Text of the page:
In his essay “The Tragedy of Macbeth”, A.C. Bradley states the fundamental difference between the characters Macbeth and Lady Macbeth as oppose to Hamlet. “These two characters [Macbeth and Lady Macbeth] are fired by one and the same

passion of ambition…they are not children of light, like Brutus and Hamlet; they are of the world.” (Pg.243). Bradley notes how Macbeth and Lady Macbeth are of the world and that is to say they are incapable of avoiding typical human flaws while Hamlet’s character attempts to and succeeds to defy such errors in judgment. Hamlet does not share Macbeth‘s drive to obtain his goal at any cost and Hamlet never commits the moment of hamartia.
After Macbth encounters the witches and is persuaded to murder Duncan, the only good element found in his personality is his guilt over his actions. Macbeth loses even this positive human condition, as he becomes a more evil protagonist as the play progresses toward a conclusion. In this passage we see Macbeth fails to overcome his desire for power even if it means committing acts against his nature. “I have no spur/ To prick the sides of my intent, but only/ Vaulting Ambition, which o’erleaps itself/ And falls on th’other-” (Act1. Sn.7 Lns. 25-28) Shakespeare still maintains the mixture of good and evil in later in this scene when Lady Macbeth enters the stage. Macbeth tries to assert himself to her by saying the following “We will proceed no further in this business. / He hath honored me of late, and I have bought/ Golden opinions from all sorts of people, / Which would be worn now in their newest gloss, / Not cast aside so soon. (Act 1, Sn. 7 Lns. 31-34) Here, Macbeth tries to reason with his wife so that he can avoid murdering Duncan. Macbeth goes as far as to state that the power they desire is partially earned because of his own heroism. Macbeth fails to avoid committing the murder and the characters descent to a tragic end has begun.

In Hamlet, the audience is able to relate to the protagonist’s virtues and weaknesses the same as a typical tragic figure. What separates Hamlet from Aristotle’s definition of a tragic hero is the type of weakness found in Hamlet’s character. Henry Mackenzie discusses this idea in his essay “Criticism on the Character and Tragedy of Hamlet”
Had Shakespeare made Hamlet pursue his vengeance with a steady?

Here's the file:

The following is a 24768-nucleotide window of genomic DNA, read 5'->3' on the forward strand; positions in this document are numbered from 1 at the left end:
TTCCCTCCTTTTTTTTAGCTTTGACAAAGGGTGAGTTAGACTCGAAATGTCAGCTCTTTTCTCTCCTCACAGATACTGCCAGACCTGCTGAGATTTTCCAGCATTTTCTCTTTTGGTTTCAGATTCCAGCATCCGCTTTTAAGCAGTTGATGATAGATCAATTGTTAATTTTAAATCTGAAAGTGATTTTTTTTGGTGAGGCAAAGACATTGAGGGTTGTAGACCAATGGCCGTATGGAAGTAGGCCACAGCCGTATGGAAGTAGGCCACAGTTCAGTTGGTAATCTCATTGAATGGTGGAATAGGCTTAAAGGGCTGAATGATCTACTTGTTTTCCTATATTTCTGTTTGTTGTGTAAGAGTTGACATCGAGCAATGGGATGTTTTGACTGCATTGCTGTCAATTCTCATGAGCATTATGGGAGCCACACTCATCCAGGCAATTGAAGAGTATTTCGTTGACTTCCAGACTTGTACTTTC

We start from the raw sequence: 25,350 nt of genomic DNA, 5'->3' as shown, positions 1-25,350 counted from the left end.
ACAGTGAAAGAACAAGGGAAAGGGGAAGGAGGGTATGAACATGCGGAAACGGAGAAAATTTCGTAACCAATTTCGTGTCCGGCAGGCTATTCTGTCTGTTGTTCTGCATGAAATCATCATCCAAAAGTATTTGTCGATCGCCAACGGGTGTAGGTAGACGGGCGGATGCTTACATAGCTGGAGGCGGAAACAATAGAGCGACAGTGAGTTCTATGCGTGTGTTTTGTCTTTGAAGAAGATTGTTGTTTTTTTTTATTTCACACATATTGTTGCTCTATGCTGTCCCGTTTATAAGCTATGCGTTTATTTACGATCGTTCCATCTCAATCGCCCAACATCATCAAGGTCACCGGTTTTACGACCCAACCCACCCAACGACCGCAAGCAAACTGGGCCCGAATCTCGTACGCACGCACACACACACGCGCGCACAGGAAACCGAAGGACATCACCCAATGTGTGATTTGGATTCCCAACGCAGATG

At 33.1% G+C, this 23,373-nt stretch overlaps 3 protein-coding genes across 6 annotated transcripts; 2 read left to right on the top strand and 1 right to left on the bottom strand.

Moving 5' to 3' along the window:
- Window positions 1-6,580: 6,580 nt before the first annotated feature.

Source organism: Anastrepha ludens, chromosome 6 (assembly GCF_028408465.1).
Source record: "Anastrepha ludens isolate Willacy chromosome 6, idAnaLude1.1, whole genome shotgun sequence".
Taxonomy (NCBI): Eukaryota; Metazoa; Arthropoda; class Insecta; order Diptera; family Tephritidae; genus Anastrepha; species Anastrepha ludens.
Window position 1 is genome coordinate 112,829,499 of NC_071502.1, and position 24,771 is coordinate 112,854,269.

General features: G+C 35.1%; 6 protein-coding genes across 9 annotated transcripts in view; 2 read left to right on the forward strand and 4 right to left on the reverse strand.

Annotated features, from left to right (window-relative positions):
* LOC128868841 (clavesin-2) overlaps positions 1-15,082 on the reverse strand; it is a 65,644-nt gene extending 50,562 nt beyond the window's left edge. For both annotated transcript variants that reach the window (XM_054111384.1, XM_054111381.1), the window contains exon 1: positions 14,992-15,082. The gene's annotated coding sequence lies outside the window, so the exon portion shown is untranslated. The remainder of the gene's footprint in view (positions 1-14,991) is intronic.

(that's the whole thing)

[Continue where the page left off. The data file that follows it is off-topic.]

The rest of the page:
determined purpose…led him through difficulties arising from accidental
causes, and not from doubts and hesitation of his own mind, the anxiety
of the spectator might have been highly raised; but it would have been
anxiety for the event, not for the person..we feel not only the virtues, but
the weaknesses of Hamlet, as our own…Or compassion for the first, and
our anxiety for the latter, are excited in the strongest manner; and hence
arises that indescribable charm in Hamlet. (Pg.151)
Mackenzie explains the fundamental difference between Macbeth and Hamlet, which separates the two in Aristotle’s definition of the tragic hero. While the audience is able to relate to the flaws of both Hamlet and Macbeth, these flaws are what separate the two in terms of good and evil. Macbeth’s weakness leads to his downfall while Hamlet’s weakness prevents him from possibly committing his own destruction.
Because Hamlet fails to show any of the negative aspects associated with the Aristotelian definition of a tragic hero, the audience takes his side within the play. In Macbeth the audience has numerous opportunities to lose their sympathy for the protagonist. If the audience does not shed their admiration toward Macbeth’s heroism
after the killing of Duncan they can do so with his murder of Banquo and they will do so

with the murder of Macduff’s family. Hamlet on the other hand, maintains support from
the audience throughout the play.
Hamlet does commit the accidental murder of Polonius and orchestrates the deaths of Rosencrantz and Guildenstern; the audience can understand the reason behind each of these deaths. But Hamlet did not commit any of these acts as part of his goal in avenging the death of his father. Augusts William Schlegel’s essay addresses this issue in “Notes on the Tragedies: Hamlet”
we perceive in him a malicious joy, when he has succeeded in getting
rid of his enemies, more through necessity and accident, which alone
are able to impel him to quick and decisive measures, than by merit of
his own courage….Hamlet has no firm belief either in himself or in anything
else. (Pg. 156)
Schlegel takes the point of audience support on step further. Not only des the audience empathize and support Hamlet throughout the play, the audience takes pleasure in what the character is doing. It was never Shakespeare’s intention for the audience to support Claudius in Hamlet so naturally the audience feels pleasure when Hamlet finally does avenge his father.